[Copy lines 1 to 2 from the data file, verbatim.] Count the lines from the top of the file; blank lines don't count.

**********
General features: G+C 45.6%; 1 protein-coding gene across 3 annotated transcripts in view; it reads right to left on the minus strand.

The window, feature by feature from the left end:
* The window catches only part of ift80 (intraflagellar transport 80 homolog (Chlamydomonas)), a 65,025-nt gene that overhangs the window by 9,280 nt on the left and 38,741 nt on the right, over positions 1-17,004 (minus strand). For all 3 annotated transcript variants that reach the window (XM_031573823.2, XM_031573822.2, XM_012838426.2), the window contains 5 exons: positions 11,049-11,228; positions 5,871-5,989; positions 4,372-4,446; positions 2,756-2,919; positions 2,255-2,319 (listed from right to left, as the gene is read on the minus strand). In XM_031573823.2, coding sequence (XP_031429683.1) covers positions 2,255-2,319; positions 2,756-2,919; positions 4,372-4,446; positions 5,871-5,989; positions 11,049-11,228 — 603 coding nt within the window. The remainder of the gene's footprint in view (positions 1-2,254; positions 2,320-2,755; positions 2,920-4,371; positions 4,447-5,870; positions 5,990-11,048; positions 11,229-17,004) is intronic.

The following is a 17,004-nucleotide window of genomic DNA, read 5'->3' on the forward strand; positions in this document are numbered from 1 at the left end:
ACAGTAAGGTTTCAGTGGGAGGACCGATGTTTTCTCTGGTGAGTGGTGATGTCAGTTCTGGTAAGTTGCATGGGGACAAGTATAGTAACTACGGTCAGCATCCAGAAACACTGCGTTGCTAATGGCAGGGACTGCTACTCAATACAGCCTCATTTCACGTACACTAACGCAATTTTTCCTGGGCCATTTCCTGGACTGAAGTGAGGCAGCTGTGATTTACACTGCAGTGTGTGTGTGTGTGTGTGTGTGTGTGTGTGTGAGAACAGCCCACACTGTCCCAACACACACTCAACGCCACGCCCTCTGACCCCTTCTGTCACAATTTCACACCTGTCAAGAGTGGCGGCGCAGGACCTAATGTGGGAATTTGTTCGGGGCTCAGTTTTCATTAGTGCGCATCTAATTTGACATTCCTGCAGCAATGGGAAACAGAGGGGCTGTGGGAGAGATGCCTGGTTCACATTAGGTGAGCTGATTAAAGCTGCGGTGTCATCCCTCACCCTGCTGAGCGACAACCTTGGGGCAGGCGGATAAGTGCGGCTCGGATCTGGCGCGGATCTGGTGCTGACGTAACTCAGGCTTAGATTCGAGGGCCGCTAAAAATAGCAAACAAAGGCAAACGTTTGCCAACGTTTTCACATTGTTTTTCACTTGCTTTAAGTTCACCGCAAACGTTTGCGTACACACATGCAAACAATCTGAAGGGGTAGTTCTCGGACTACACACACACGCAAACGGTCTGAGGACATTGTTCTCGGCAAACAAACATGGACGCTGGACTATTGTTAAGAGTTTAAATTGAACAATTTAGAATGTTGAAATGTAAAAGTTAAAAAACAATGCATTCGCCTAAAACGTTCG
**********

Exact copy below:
General features: G+C 45.6%; 1 protein-coding gene across 3 annotated transcripts in view; it reads right to left on the minus strand.

The window, feature by feature from the left end: